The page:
Trans fatty acids are also present at low levels (2 to 6% of the fat) in such foods as dairy products, beef and lamb. Some refined liquid oils may contain small amounts of trans fatty acids (0.5 to 2.5% of the oil).
The best way to minimize the risk of adverse health effects related to trans fat is to reduce your intake of foods that contain trans fatty acids.
Remember, saturated fat also increases your risk of developing heart disease. You can lower your intake of both saturated and trans fats by eating more vegetables and fruit, fish, shell-fish and other seafood, whole grain breads and cereals, peas, beans, lentils and nuts. It also helps to choose oils and fats that contain a high proportion of polyunsaturated and monounsaturated fatty acids.
Finally, help your children develop healthy eating habits. Encourage them to eat healthy snacks that are lower in trans fats and saturated fats, and lead by example. Good snack choices for children include fruits and vegetables, milk, yogourt, and whole grain cereal and bakery products that are lower in trans fats and saturated fats
As part of its ongoing commitment to provide Canadians with the information they need to make healthy lifestyle choices, the Government of Canada introduced mandatory nutrition labelling for pre-packaged foods. Since December 2005, this required that calories and the content of 13 core nutrients, including trans fat, be listed on the labels of most pre-packaged foods.
Canada was the first country in the world to introduce mandatory labelling of trans fat. The intent is to help consumers make healthy food choices, and since its introduction a number of food companies have reduced or even eliminated trans fat in their products.
In addition, Health Canada, along with the Heart and Stroke Foundation of Canada, worked through a task force made up of various stakeholders to develop recommendations and strategies for reducing trans fats in Canadian foods to the lowest level possible. In June 2006, the Trans Fat Task Force released its report, TRANSforming the Food Supply. The Task Force recommendations were to limit the trans fat content:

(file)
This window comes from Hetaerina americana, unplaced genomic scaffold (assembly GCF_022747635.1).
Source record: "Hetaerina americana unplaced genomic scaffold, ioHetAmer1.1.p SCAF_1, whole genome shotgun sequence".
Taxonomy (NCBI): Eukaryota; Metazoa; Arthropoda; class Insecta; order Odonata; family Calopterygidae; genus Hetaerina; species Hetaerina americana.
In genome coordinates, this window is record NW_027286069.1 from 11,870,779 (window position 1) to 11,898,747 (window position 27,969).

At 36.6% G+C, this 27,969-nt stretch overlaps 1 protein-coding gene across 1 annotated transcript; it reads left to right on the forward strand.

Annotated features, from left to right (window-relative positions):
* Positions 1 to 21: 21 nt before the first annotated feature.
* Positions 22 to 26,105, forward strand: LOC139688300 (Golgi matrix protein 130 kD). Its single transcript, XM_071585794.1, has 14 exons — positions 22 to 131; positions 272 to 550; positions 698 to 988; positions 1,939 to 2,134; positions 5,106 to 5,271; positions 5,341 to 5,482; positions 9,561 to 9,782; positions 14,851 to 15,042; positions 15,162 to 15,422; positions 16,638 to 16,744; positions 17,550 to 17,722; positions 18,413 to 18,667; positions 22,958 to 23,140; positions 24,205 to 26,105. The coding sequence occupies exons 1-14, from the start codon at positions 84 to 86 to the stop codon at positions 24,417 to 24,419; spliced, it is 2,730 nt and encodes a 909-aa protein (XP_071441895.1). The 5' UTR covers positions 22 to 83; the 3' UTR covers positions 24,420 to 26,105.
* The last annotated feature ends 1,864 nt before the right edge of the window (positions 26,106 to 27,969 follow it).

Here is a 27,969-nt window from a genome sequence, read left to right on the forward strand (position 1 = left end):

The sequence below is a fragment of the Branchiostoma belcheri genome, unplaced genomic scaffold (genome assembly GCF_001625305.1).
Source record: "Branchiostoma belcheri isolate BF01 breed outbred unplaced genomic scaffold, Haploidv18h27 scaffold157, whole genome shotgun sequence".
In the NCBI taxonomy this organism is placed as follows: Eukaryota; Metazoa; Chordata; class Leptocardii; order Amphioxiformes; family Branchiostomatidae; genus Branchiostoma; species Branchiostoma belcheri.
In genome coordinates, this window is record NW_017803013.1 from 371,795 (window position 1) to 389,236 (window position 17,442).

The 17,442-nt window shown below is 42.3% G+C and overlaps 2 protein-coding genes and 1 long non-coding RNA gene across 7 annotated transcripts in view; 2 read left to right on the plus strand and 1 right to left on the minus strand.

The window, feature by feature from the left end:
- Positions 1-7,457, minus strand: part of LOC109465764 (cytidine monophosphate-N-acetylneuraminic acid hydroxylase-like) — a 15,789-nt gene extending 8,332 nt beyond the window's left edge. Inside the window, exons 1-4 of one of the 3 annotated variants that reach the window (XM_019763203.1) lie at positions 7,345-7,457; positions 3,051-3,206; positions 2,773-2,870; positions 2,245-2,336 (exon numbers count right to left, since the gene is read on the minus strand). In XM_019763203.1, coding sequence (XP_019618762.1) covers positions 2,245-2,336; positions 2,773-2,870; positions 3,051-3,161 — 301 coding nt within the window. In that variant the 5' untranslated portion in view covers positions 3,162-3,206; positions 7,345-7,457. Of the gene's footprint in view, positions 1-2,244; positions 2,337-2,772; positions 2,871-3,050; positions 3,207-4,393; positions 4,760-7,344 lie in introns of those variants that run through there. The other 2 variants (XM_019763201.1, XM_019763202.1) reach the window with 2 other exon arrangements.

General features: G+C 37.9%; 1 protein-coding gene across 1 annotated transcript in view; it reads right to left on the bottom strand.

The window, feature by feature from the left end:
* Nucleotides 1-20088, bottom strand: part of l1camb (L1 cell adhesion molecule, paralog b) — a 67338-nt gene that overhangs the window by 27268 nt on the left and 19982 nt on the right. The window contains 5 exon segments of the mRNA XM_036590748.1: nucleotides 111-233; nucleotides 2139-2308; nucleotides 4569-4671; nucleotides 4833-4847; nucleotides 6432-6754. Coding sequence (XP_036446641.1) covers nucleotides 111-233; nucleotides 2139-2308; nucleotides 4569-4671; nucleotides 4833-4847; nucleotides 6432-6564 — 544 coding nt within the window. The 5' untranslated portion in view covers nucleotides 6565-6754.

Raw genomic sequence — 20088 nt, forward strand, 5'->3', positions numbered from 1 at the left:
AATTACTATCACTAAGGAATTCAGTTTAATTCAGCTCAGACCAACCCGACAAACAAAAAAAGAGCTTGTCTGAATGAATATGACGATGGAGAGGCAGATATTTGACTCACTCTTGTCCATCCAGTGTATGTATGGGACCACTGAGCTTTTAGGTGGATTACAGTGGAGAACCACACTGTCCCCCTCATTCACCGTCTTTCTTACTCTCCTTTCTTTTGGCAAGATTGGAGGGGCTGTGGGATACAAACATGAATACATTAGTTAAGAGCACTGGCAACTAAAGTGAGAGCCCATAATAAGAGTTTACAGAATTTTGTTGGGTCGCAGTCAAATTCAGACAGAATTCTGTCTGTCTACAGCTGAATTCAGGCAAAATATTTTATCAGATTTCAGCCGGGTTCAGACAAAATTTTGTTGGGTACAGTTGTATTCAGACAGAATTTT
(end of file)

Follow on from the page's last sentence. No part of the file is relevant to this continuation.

In June 2007, Health Canada adopted the recommendations and called on the food industry to reduce the levels of trans fats in foods to the recommended levels within two years. If significant progress has not been made by that time, Health Canada will develop regulations to ensure that these levels are met.
To ensure that the food industry is making progress in meeting the 2% and 5% limits, Health Canada will closely monitor the actions of the industry via the Trans Fat Monitoring Program. Results will be published on Health Canada's Web site to keep Canadian consumers informed about progress.
For more information on trans fats and healthier food choices, see the following publications:
For general information about heart disease, visit the Heart Disease - Heart and Stroke Foundation of Canada.
For more on nutrition labelling, including information about the Nutrition Facts table, see It's Your Health - Nutrition Labelling.
For additional articles on health and safety issues go to the It's Your Health Web site. You can also call toll free at 1-866-225-0709 or TTY at 1-800-267-1245*.
Updated: December 2007
Original: January 2005
ę Her Majesty the Queen in Right of Canada, represented by the Minister of Health, 2007